The Nigerian poultry industry is on the brink of collapse and could lose about N1 trillion (US$?2.6 billion) annually, threatening at least 1 million jobs.
The Central Bank of Nigeria issued a directive in June banning the importation of maize, hinging its decision on the need “to increase local production, stimulate a rapid economic recovery, safeguard rural livelihoods and increase jobs,” Premium Times reported. However, the programme director of the Lagos Business School Agribusiness Programme, Ikechukwu Kelikume, stated that the policy could further compound the woes of poultry farmers given that maize is very scarce and, where available, very expensive. Fast forward 2 months and Gbemisoye Agboola, chairman of Poultry Association of Nigeria (PAN), on behalf of numerous stakeholders in the industry, including Day Old Chicks Merchants Association of Nigeria, Livestock Industry Foundation for Africa (LIFA), and Feed Millers Association of Nigeria, is appealing to Nigeria’s president Muhammadu Buhari to help salvage the industry, reports Nigeria’s The Sun.
“The Covid-19 lockdown has sent several farms to an early grave,” said Agboola, adding that others are on the verge of collapse because they either cannot get maize to produce feed or they cannot afford to buy finished feeds to feed their chickens. “The price of maize, which was N80/kg (US$ 0.21) in March 2020, has crept to N180/kg (US$ 0.47) today and is still increasing. That cannot be said of the price of poultry products. As if that is not enough, we now have the ban on importation of maize,” he said.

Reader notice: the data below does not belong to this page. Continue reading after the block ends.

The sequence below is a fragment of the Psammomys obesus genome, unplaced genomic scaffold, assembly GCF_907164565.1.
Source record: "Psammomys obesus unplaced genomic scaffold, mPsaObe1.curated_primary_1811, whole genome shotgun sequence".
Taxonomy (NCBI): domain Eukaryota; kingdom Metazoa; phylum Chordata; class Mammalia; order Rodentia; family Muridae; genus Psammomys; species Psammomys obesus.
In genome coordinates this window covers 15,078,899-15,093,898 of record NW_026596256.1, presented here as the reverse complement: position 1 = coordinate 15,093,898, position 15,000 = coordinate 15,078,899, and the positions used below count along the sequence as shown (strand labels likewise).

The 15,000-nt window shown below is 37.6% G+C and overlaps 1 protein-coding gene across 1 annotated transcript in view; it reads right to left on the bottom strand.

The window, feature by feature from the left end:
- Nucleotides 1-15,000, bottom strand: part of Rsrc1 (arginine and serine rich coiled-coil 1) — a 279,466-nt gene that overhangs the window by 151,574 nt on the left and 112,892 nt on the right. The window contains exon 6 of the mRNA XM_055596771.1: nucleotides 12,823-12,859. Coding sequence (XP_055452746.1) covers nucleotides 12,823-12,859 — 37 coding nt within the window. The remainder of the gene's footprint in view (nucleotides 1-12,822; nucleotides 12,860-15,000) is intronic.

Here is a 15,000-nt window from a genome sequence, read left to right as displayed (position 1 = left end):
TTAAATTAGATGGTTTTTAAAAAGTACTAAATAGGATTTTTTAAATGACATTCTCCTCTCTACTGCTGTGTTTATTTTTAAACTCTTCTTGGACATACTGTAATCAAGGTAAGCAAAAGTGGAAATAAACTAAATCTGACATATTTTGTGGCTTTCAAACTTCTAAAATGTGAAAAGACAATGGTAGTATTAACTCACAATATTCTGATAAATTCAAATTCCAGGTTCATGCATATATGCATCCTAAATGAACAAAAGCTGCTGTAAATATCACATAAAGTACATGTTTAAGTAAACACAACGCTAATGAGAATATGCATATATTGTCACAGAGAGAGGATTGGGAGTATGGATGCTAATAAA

Maize constitutes between 50% and 70% of chicken feed in the country. There is also a high demand for maize for human consumption. This, Agboola says, has resulted in an unhealthy competition for this important staple food and feed.
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The Poultry Association of Nigeria, Oyo State branch, is calling on the president to relax the ban on the importation of maize for a period before the next planting season. “We have about 160 million layers in Nigeria. If it takes us N5,000 to rear one, that is N800 billion, close to a trillion Naira… I can vividly say that the volume of money we are losing now and what we can lose in total is far more than a trillion Naira annually,” said Dr Segun Makanjuola, a former general-secretary of PAN, reports Naija247. According to Alhaji Asimiyu Oyetunde, chairman of Day Old Chicks Merchants Association of Nigeria, day-old broilers range from N200 to N300 (US$ 52 – US$ 78), but during the Covid-19 pandemic prices shot up to N400 to N450 (US$ 1.04 – US$ 1.17).